Help with hand planer - Woodworking Talk - Woodworkers Forum
 
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post #1 of 8 Old 05-16-2018, 07:43 AM Thread Starter
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Help with hand planer

Hello! How are you doing?
The guys decided to make musical instruments (guitars basically) and I need to buy a manual glider. I was told that the electric hand planers are good now, but I have not dealt with them yet. I watched the video here on Youtube
and hand planer reviews. Can you say something?

As I understand it, I need to pick up gliders of different sizes, that is, that would be two or three at once.

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post #2 of 8 Old 05-16-2018, 08:09 AM
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If your just getting started I would think you need a lot of tools before you need an electric hand plane. Never heard them called a glider. If you could tell us what you are going to make and why you need an electric hand plane we could come closer to helping you out.

Don in Murfreesboro, TN.
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post #3 of 8 Old 05-16-2018, 08:34 AM Thread Starter
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Quote:
Originally Posted by hawkeye10 View Post
If your just getting started I would think you need a lot of tools before you need an electric hand plane. Never heard them called a glider. If you could tell us what you are going to make and why you need an electric hand plane we could come closer to helping you out.
To be honest, I just heard it myself too.) The carpenter told me about this in a neighboring village to which I went for advice.
The carpenter did not make music tools before, but he said that I would need a planer to perfectly polish the top and bottom decks. It's a carpenter by the way and will solve my problem with the rest of the tools (if not, I think you tell me). Just now his hand planer broke (there the blade cracked). He is already old and asked as a tuition fee "know-how"( under the name "how to make guitars") to buy him such an electric planer. That's only in a fit of happiness, I forgot to ask what exactly he needs ... This is what I turned to you.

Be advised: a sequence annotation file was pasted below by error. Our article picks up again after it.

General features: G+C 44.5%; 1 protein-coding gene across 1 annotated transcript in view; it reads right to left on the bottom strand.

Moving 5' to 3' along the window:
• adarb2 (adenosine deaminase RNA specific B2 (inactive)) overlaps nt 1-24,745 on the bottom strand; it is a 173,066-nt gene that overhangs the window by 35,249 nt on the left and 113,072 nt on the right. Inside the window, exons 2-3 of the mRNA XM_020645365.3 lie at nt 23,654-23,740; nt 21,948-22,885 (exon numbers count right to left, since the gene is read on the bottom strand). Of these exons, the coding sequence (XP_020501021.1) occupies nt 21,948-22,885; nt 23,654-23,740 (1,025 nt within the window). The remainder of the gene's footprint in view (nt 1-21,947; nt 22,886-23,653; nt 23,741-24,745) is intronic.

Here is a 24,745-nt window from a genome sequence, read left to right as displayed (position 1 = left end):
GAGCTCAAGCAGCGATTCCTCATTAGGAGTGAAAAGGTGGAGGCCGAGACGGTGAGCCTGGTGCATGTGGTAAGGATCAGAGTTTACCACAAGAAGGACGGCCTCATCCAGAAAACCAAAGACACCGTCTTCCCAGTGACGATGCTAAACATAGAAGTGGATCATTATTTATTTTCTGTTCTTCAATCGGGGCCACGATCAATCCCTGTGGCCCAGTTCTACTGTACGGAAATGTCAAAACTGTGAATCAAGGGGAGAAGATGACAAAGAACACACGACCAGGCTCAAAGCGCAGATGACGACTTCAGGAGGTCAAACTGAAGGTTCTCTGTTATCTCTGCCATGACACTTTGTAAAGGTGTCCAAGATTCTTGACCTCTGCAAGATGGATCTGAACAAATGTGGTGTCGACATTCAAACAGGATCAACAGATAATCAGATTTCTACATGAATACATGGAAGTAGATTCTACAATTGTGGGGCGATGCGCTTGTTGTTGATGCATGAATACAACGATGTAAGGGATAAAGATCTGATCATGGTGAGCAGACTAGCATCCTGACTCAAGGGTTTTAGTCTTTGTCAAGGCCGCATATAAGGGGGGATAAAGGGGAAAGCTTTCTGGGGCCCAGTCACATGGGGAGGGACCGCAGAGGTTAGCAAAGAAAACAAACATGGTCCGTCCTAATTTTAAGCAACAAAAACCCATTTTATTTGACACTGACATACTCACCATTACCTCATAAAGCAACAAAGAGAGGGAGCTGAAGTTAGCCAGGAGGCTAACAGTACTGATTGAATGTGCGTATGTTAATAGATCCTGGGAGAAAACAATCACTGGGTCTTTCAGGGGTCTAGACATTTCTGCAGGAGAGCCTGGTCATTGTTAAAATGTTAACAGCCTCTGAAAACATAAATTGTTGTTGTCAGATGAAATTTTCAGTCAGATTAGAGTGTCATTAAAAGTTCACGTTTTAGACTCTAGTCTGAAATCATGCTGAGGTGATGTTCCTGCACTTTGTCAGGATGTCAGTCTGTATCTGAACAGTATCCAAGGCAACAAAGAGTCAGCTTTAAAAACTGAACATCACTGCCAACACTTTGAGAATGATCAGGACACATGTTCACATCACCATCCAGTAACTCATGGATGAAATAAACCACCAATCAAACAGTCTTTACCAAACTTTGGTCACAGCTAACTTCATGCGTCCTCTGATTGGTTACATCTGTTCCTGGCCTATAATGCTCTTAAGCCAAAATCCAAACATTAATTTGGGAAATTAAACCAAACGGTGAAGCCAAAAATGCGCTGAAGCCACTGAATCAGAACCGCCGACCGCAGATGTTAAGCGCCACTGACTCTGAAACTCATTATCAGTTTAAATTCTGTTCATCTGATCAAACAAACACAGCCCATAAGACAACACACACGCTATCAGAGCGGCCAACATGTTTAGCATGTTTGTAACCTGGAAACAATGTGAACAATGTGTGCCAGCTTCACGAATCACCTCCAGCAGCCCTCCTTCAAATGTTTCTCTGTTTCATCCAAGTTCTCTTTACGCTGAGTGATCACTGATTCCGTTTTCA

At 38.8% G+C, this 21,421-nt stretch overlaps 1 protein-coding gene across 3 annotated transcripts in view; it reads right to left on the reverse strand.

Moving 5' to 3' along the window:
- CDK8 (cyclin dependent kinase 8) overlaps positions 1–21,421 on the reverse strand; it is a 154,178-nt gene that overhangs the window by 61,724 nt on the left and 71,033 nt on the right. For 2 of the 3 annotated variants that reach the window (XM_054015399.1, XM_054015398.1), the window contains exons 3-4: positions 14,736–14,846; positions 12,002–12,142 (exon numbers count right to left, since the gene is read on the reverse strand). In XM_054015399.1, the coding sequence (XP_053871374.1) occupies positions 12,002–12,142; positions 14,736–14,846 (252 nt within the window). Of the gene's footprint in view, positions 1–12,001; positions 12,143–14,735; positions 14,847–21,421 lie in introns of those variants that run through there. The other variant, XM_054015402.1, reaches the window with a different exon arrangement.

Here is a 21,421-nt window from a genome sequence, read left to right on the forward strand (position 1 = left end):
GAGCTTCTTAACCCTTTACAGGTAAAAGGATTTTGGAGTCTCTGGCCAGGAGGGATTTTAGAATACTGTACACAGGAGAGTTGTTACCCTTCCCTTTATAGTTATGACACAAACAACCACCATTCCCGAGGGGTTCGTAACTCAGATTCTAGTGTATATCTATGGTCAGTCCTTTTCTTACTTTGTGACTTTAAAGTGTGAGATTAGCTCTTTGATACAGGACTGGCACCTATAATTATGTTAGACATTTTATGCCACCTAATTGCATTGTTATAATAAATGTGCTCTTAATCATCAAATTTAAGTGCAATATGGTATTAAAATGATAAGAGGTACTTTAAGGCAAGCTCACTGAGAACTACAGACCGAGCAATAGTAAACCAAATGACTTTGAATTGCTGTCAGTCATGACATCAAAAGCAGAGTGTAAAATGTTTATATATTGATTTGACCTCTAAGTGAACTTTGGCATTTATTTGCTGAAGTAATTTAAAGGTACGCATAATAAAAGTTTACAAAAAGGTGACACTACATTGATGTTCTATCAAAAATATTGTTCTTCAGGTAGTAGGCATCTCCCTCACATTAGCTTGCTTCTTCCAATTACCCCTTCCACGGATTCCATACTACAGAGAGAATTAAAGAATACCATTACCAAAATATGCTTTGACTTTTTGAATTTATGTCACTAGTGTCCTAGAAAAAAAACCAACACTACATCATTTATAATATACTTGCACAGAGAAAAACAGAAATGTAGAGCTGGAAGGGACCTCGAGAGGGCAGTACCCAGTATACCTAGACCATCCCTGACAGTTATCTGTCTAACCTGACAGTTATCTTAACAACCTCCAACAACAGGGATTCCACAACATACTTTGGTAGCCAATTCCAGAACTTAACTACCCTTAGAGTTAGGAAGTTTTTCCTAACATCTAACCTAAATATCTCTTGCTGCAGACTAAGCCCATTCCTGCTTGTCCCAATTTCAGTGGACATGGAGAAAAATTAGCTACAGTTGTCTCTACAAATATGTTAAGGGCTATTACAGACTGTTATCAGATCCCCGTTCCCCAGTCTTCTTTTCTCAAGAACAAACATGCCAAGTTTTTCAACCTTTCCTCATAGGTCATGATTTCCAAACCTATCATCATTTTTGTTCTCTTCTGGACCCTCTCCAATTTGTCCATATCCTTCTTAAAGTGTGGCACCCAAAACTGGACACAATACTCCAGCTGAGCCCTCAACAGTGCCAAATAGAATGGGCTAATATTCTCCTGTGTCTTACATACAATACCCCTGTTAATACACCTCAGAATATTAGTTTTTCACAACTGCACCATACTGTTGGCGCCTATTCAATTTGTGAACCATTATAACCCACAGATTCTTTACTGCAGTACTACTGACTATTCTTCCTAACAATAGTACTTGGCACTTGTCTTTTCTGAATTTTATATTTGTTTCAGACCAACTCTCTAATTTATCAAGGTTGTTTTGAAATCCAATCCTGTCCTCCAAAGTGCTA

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post #4 of 8 Old 05-16-2018, 01:22 PM
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Not sure about the application for a guitar however the hand planers are nice for some jobs.

I have the Milwaukee cordless 18 volt, I got it to adjust doors on an older home that were not standard, worked like a dream. So would have a normal hand plane, I more or less just wanted a new toy for the job.

while it has a great deal of adjustment at 32'nds of an inch, I would really struggle to work on material as thin as a guitar panel.

To make that clear, it is a lot easier to make an error with than a hand plane and that error will be several times worse with it than a hand plane.

Nothing wrong with either you have shown, would buy either but done think I would buy any for the application you are talking about.

your call